Build a Culture of Accountability: Five Ways to Enhance the Level of Accountability...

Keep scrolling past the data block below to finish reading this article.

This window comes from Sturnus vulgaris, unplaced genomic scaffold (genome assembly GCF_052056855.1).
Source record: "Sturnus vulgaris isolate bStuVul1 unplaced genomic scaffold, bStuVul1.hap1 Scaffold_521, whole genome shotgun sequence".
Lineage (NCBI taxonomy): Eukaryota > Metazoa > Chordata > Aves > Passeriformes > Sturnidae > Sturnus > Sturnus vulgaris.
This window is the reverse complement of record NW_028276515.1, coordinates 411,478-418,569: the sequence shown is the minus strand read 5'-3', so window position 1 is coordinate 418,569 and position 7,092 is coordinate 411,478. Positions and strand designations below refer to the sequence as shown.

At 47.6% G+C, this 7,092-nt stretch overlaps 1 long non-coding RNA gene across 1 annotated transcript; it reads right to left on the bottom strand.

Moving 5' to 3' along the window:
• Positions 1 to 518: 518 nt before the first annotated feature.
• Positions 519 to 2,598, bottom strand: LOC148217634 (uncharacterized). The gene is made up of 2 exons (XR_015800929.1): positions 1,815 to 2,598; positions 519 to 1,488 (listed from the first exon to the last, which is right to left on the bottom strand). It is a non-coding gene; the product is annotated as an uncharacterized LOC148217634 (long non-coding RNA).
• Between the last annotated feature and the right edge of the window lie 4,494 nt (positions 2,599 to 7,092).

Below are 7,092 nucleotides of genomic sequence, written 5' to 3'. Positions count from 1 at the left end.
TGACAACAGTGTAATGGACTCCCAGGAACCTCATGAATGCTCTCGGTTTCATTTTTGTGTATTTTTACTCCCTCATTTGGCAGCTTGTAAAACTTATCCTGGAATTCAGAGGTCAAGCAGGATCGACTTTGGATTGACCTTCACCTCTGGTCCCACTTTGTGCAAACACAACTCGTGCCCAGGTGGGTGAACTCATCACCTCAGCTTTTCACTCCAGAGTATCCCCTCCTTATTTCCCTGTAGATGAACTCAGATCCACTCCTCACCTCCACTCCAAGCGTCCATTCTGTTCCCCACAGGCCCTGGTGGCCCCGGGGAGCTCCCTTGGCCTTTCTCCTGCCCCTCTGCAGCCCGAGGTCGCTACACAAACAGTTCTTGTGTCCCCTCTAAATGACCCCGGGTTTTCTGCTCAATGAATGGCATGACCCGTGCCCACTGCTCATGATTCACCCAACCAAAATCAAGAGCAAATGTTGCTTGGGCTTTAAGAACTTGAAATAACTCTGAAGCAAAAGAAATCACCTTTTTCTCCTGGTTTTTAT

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Build a Culture of Accountability: Five Ways to Enhance the Level of Accountability in Your Organizations 'By making your employees more accountable, you make your organization more productive.' - Jack Welch NEW YORK, Aug. 18 /PRNewswire/ -- Holding people accountable for results is the foundation of an organization's performance; it's management 101. Yet it appears there is a gap between knowing and doing. A new study conducted by OnPoint Consulting (www.onpointconsultingllc.com) surveyed 400 leaders and found that 40% report that employees in their organizations are not being held accountable for results. "We were surprised to find how pervasive this really is, particularly because few factors negatively impact morale and productivity more than the perception that others are not held accountable for results," says Darleen DeRosa, managing partner at OnPoint Consulting, a firm that specializes in organizational and leadership issues. Why do some organizations succeed at instilling accountability as a core element of their culture and others fall short? What can leaders do to create a culture of accountability? "Our research on top performing companies identified five actions that have the greatest impact on an organization's ability to build a culture of accountability and achieve results," says DeRosa: 1. Translate strategy into specific objectives. Beyond developing a shared picture of the company's strategic direction, it is necessary to clarify priorities and translate these into specific department goals. This increases the likelihood that implementation plans will be targeted toward high impact outcomes. In addition, clear department goals facilitate goal-setting at the individual level, which enhances accountability. 2. Coordinate actions across levels and work units and follow up on progress. Coordinating and monitoring activity is a critical aspect of execution and is an essential ingredient for building a culture of accountability. It's how companies keep people focused on high-priority goals and actions. The most effective leaders are ruthless in monitoring goals and reinforcing appropriate actions and behaviors. 3. Provide accurate and timely information to employees. This involves clear communication about strategic priorities, as well as ongoing dialogue between managers and their direct reports. Goal setting and coaching are key elements of most organizations' performance management systems, yet too often, this is viewed as an administrative, HR-driven activity, rather than a tool to help achieve results. When managers view performance management as a tool to drive business results they are more successful in creating a culture of accountability. 4. Ensure that your actions are consistent with company objectives, values, and priorities. Leaders can't expect people to trust or follow them if they are not willing to live by the same values and support the same priorities that they require of others. If leaders expect people to be accountable, they must model this behavior and take swift action when people fail to deliver results. 5. Clarify expectations and head off potential problems. Effective managers use three simple techniques to drive accountability: -- Clarify exactly what needs to be done -- Establish a specific date for when the task needs to be completed -- Agree on checkpoints to review progress These actions are based on three fundamental premises: -- Never assume people know what's expected of them. Even experienced employees will not know what unless these expectations are clearly articulated. -- Don't just talk about ideas. Avoid the pitfall of talking about an idea, but not agreeing to actions and accountability. -- Don't ignore when someone has dropped the ball. It is critical to provide timely feedback and help people understand what caused them to miss a commitment and, even more importantly, identify what they will do differently next time. While it is not easy to create a culture of accountability, it is critical for business success. Editors: For a copy of the complete article or to arrange an interview, please contact Darleen DeRosa at 203.488.1702 or email@example.com. SOURCE OnPoint Consulting Darleen DeRosa of OnPoint Consulting, +1-203-488-1702, firstname.lastname@example.org
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